“As an audience, you will witness a legal drama inspired by a real malpractice case, and see me portraying a powerful Latina lawyer,” said Shayna Reiss, who plays Carmen Garcia. “As a female attorney, my approach to the character and the content was forceful and compassionate. As a powerful force in an industry in which women can be depreciated and harassed, my approach to the character was different than others. Discovering the truth and handling the truth about both Marilyn and Rachel’s secrets created a variety of emotions on a whole other level.”
Being in a play that identifies mental health issues was also important to the actress. Showing the challenges between telling the truth and disputing the facts, it’s one of many hot button issues Post Productions has covered since its creation.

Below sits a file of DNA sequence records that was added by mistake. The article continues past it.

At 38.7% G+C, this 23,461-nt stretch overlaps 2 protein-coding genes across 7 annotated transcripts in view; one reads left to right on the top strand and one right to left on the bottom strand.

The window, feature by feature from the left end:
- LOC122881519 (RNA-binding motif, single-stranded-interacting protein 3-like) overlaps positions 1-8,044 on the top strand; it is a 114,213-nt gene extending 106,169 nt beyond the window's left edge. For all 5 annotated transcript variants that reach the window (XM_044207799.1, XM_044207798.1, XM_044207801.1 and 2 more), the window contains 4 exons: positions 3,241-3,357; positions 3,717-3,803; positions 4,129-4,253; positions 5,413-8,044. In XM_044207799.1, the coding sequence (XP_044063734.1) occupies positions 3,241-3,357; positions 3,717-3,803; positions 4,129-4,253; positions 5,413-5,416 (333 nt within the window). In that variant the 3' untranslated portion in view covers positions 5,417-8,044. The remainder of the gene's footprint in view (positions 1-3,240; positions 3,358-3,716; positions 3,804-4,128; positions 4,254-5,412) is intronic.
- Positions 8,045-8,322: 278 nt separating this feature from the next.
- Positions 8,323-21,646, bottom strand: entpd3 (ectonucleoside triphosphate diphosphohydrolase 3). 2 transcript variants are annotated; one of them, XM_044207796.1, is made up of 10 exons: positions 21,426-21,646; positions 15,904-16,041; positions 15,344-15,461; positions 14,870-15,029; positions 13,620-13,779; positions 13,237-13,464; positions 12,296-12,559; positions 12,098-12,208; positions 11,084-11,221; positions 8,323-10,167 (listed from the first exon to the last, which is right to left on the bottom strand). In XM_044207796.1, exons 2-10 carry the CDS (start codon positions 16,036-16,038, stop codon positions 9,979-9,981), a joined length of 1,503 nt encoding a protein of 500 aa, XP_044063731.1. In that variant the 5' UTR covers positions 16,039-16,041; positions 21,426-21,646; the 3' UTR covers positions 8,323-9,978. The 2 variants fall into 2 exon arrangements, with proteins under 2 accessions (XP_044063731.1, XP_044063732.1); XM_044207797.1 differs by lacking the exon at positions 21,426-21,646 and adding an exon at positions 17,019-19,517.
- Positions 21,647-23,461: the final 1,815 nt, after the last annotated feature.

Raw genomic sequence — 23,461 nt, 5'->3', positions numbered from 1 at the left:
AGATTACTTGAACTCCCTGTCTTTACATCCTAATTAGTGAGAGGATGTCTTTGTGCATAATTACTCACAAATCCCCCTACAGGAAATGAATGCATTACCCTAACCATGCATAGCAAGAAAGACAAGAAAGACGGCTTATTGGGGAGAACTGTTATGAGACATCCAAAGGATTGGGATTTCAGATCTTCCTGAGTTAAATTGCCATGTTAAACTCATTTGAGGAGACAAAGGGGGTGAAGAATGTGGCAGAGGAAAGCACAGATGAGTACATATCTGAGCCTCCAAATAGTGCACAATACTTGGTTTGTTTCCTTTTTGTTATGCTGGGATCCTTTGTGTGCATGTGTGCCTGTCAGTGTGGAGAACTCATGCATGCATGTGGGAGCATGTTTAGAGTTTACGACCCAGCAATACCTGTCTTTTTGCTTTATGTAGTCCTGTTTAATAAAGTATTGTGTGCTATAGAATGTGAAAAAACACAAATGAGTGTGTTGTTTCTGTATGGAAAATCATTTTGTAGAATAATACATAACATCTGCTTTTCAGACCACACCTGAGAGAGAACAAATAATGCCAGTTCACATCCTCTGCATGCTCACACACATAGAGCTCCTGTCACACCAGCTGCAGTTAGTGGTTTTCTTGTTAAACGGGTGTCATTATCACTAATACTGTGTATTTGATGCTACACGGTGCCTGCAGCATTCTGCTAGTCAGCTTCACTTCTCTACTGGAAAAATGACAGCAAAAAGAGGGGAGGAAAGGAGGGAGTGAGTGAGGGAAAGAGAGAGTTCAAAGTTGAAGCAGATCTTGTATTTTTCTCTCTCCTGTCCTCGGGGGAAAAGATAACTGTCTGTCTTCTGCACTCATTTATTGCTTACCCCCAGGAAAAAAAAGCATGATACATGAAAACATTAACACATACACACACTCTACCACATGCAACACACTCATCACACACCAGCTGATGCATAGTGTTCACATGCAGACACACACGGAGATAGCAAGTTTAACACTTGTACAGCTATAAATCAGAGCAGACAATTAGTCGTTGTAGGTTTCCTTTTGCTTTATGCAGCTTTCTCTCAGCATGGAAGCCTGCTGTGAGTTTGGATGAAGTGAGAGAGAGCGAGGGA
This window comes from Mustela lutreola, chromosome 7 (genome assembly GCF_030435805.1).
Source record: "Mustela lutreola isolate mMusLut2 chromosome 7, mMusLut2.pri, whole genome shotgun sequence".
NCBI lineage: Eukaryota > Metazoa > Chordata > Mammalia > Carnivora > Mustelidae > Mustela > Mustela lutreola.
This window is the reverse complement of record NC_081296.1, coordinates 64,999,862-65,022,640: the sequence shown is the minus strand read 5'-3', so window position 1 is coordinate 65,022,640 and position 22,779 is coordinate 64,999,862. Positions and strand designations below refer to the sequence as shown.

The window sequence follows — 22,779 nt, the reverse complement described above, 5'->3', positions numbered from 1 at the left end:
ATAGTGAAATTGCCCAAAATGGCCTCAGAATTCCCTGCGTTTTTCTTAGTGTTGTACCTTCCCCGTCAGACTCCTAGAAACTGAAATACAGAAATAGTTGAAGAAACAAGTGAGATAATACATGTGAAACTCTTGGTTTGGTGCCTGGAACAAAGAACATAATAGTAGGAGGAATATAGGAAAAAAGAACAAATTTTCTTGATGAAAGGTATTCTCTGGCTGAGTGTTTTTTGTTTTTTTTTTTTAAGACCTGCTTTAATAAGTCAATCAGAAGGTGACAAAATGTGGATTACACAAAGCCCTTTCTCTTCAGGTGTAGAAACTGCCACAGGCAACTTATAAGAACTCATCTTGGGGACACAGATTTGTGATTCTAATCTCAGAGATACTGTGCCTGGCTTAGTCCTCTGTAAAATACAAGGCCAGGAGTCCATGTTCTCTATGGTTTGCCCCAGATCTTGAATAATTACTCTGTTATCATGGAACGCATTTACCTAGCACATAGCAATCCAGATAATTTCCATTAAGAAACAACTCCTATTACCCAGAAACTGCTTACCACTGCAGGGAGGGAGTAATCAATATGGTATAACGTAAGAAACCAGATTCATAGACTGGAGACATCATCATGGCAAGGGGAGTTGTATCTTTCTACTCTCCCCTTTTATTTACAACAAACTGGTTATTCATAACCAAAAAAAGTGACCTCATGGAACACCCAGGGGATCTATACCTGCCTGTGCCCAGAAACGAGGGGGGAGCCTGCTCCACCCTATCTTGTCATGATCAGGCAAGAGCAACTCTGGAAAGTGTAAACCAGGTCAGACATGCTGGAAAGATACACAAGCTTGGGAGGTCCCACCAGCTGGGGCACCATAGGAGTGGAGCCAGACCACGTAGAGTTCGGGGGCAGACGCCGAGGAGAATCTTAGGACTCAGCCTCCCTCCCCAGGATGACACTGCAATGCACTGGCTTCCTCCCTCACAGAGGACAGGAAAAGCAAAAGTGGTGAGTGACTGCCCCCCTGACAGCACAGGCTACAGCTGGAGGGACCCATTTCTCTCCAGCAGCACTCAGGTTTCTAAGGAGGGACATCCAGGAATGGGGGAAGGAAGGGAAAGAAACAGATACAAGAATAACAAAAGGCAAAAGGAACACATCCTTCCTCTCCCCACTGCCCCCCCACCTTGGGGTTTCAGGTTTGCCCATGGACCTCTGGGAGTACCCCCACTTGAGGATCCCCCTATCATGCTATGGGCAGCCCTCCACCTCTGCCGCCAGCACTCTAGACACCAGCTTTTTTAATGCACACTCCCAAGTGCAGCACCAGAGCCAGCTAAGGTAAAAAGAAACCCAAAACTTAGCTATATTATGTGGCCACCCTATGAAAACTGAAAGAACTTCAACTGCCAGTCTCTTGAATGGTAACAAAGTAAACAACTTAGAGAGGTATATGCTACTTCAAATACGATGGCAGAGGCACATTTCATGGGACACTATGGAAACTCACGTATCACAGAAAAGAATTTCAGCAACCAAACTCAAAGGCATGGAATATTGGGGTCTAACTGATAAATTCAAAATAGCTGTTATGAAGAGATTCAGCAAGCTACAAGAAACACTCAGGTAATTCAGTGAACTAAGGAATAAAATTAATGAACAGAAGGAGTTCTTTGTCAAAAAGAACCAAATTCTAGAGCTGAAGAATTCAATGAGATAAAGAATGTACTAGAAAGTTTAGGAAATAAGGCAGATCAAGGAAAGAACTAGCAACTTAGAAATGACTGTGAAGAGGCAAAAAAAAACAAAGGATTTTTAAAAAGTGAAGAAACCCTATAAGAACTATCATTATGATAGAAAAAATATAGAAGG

Potter was actually surprised at how well the group’s 10th play fit in with their previous shows: As a result, it joins the company of some high-quality works.
“As a producer, the most exciting aspect of the process so far has been seeing how well the work of this fascinating new playwright fits into the Post Productions wheelhouse,” he said. “I mean, think of it this way: Nothing But The Truth follows Pulitzer prize winner Jean-Paul Sartre’s No Exit and will be followed by a play from the greatest living playwright in David Maet’s American Buffalo — Yet it fits. So I’m reminded that there are voices out there that people haven’t heard yet, voices that should be heard because they have important things to say and interesting stories to tell. I think the world will come to really appreciate the caliber of [Lederman’s] work in the years to come.”